I'm working my way through Functional Programming in Lean. There's an exercise to create an Even class to represent even natural numbers.

I was able to define addition, multiplication, and toNat, but defining using recursive instance search to define OfNat for Even has me stumped. Here's my basic scaffolding for Even:

inductive Even : Type where
  | zero
  | succ : Even → Even

def Even.toNat : Even → Nat
  | Even.zero => 0
  | Even.succ n => 2 + n.toNat

instance : ToString Even where
  toString n := toString n.toNat

For OfNat, I have the base case figured out:

instance : OfNat Even 0 where
  ofNat := Even.zero

def zeroEven : Even := 0

The book says I need Nat.zero, but 0 worked just fine.

My code for the recursive case does not compile; it's my best guess so far, but the book has not taught inferInstance yet, so there's probably a simpler solution that doesn't use it:

instance : OfNat Even (n + 2) where
  ofNat := Even.succ (inferInstance : OfNat Even n).ofNat

The error message is on inferInstance and says failed to synthesize instance OfNat Even n. I believe the basic idea is right, though; I need to synthesize an Even for n+2 by taking the successor of a synthesized Even for n, and so on with 0 as the base case.

What am I doing wrong? How do I synthesize Even via recursive instance search?

  • $\begingroup$ Can you supply the section number and exercise number? $\endgroup$
    – Jason Rute
    Commented Sep 8, 2023 at 12:31
  • $\begingroup$ Without knowing more about the exercise, I can only guess what the author meant, but I’m pretty sure he didn’t mean to create a natural number-like inductive type which is isomorphic to the evens, where you need those conversion functions. Did the book really say “class” or did it say “type”. If “class”, then use class to define Even, i.e. class Even (n : Nat) with …. If “type”, then I assume he wants a Prop type Even : Nat -> Prop. $\endgroup$
    – Jason Rute
    Commented Sep 8, 2023 at 12:34
  • $\begingroup$ Ignore my above comment. I misunderstood the exercise. $\endgroup$
    – Jason Rute
    Commented Sep 8, 2023 at 14:28

1 Answer 1


You are close! In order to show n+2 is even, you first have to assume n is even. You do this by adding the instance implicit argument [OfNat Even n] to the second instance:

instance : OfNat Even 0 where
  ofNat := Even.zero

instance [OfNat Even n] : OfNat Even (n + 2) where
  ofNat := Even.succ (inferInstance : OfNat Even n).ofNat

What instance search does when it encounters, say, OfNat Even 8 is that it first checks if 8 is 0, which is is not, since that would match the first instance. Otherwise, based on the second instance it checks if 8 can be syntactically manipulated into the form n + 2 for some n (in this case 6). If so, then it repeats that process for n until it reaches the base case of 0 or it gives up. That why these work:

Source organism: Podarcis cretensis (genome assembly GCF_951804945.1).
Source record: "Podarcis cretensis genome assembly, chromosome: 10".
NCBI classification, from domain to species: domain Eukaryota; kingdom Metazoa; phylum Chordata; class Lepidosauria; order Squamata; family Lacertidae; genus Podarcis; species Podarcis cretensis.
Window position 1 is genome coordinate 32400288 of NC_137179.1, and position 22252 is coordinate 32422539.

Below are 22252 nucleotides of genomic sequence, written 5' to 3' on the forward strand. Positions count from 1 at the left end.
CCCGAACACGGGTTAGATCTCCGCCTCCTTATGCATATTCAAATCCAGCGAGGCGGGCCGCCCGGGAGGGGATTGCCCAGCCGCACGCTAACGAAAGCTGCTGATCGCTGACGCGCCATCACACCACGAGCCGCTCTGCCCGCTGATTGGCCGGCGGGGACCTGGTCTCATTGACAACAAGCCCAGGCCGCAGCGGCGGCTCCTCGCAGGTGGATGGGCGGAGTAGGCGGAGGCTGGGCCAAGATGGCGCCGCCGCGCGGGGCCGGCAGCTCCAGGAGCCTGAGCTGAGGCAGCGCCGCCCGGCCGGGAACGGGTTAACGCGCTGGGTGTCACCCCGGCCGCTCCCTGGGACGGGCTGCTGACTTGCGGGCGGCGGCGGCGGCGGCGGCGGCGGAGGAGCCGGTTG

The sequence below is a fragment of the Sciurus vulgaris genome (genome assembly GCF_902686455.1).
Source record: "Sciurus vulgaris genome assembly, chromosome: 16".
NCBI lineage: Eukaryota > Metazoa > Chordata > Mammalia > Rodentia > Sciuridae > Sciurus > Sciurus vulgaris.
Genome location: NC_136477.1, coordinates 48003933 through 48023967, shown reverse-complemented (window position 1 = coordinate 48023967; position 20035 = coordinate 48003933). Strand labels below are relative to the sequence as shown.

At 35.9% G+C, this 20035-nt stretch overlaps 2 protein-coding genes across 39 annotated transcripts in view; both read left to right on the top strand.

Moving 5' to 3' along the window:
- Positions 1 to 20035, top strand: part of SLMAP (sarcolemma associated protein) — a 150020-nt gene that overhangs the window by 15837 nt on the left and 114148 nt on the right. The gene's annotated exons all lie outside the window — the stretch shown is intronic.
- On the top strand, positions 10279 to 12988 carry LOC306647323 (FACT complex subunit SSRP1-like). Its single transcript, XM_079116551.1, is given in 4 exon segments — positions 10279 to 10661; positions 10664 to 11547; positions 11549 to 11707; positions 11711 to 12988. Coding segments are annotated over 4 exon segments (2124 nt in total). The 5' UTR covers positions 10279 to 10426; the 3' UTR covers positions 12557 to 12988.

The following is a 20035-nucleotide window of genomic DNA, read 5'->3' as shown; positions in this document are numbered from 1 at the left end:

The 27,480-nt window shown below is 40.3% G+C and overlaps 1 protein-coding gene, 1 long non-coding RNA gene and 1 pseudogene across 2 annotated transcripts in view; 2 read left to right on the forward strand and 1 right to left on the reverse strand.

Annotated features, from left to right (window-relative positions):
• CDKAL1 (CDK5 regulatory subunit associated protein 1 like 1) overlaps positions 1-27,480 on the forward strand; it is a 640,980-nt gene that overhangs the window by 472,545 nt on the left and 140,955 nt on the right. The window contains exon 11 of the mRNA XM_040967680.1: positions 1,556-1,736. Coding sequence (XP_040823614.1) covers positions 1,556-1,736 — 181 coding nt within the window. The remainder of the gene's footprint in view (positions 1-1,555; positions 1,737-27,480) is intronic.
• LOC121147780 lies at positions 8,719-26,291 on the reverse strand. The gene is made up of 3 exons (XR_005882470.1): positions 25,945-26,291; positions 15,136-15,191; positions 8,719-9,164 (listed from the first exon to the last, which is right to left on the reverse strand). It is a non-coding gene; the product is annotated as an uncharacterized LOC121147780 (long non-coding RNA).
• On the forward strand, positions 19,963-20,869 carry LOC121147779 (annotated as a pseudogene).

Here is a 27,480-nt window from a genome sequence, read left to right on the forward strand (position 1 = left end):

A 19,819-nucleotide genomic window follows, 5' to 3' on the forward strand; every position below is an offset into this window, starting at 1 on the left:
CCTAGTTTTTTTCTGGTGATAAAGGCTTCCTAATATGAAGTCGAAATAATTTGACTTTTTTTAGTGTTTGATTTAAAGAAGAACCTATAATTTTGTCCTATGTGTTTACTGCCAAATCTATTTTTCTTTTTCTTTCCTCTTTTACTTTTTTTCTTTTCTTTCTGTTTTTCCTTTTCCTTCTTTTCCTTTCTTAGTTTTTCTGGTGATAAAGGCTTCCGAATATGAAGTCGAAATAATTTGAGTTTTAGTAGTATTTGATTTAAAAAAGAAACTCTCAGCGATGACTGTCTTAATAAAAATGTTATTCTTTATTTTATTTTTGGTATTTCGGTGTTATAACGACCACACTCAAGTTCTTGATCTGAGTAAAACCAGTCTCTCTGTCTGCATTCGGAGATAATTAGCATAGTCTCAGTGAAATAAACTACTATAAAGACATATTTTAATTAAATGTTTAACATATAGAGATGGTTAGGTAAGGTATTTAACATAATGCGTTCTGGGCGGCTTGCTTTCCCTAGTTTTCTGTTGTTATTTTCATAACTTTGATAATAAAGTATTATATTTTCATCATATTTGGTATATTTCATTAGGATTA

#check (0 : Even)
#check (2 : Even)
#check (4 : Even)
#check (250 : Even)

but these fail:

#check (1000 : Even)
#check (0+0 : Even)

Edit: I used inferInstance just to copy your current approach, but like you said, it is not ideal. To understand what to use in place, it is important to understand how type class inference works. By adding the instance implicit argument [OfNat Even n] to the arguments of the instance, we make our instance of OfNat Even n available to any function in the body of our instance which also takes in an implicit instance argument of form [OfNat Even n].

The most general such function is inferInstance which has type:

#check inferInstance
--  inferInstance.{u} {α : Sort u} [i : α] : α

so it can take in an available instance for any type α including OfNat Even n.

But in your case all you want to do is access the field ofNat of your instance inst : OfNat Even n. There are two ways to do this.

First, you can just reference inst by name as in

instance [inst : OfNat Even n] : OfNat Even (n + 2) where
  ofNat := Even.succ (inst.ofNat)

Second, the fields of a class like OfNat are themselves functions which take instance implicit arguments.

#check OfNat.ofNat
--  OfNat.ofNat.{u} {α : Type u} (x✝ : Nat) [self : OfNat α x✝] : α

(Note Lean only makes you directly supply the x : Nat and not α : Type u since the latter is inferred by the output type. So you can call OfNat.ofNat n to indirectly access the available instance of OfNat Even n as in:

instance [OfNat Even n] : OfNat Even (n + 2) where
  ofNat := Even.succ (OfNat.ofNat n)

Edit: If this exercise was particularly confusing to you, you might want to file an issue in the book's repo. The author seems very response to user feedback.

Edit: Another good resource for type class inference in Lean is the Type Classes chapter of Theorem Proving in Lean 4. (Even if you just want to use Lean for programming, this chapter is a great resource.)

  • $\begingroup$ The [OfNat Even n] is what I was missing! I'm still not sure if the author meant me to use inferInstance, since that wasn't introduced yet, but after doing some research I don't know how else to create an instance. $\endgroup$
    – Nate Glenn
    Commented Sep 9, 2023 at 3:59
  • $\begingroup$ @NateGlenn I've edited my answer. $\endgroup$
    – Jason Rute
    Commented Sep 9, 2023 at 13:28
  • $\begingroup$ Thank you for the edits! Both of the options you added were really good learning moments for me. And yes, I will probably write at the repository at some point; the treatment of recursive type class resolution was too cursory to get a good understanding of. $\endgroup$
    – Nate Glenn
    Commented Sep 9, 2023 at 19:26

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